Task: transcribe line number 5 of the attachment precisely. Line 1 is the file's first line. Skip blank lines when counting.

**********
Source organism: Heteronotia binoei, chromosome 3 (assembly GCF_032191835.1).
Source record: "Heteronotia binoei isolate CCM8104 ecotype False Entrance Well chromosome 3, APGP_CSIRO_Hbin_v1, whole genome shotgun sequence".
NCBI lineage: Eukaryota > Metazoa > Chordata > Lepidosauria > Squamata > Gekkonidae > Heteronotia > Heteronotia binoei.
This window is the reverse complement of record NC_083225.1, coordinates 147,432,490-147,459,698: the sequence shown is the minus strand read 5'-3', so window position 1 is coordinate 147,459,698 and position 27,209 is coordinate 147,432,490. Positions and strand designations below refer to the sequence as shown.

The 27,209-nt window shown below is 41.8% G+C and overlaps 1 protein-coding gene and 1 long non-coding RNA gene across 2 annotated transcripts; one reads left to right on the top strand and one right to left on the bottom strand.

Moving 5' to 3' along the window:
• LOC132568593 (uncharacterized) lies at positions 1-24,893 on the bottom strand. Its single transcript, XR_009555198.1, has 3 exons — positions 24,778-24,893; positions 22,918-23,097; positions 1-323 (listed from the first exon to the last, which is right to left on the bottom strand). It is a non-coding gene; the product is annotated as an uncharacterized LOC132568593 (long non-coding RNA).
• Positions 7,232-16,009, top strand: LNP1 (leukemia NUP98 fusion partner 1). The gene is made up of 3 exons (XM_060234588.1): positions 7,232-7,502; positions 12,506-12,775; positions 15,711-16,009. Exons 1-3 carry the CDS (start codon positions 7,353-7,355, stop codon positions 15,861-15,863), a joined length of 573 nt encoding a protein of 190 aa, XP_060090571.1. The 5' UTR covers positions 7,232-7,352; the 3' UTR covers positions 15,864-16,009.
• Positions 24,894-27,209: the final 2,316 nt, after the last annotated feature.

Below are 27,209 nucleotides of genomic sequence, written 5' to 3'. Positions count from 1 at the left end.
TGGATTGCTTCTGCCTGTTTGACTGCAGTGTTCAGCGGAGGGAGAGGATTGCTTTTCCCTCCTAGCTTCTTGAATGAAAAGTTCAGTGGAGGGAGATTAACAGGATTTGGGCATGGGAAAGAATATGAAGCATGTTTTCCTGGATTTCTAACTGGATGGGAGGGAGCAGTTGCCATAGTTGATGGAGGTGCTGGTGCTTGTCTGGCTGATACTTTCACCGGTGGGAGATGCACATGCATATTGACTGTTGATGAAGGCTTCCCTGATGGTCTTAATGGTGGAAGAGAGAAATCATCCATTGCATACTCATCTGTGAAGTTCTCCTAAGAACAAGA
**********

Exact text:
The 27,209-nt window shown below is 41.8% G+C and overlaps 1 protein-coding gene and 1 long non-coding RNA gene across 2 annotated transcripts; one reads left to right on the top strand and one right to left on the bottom strand.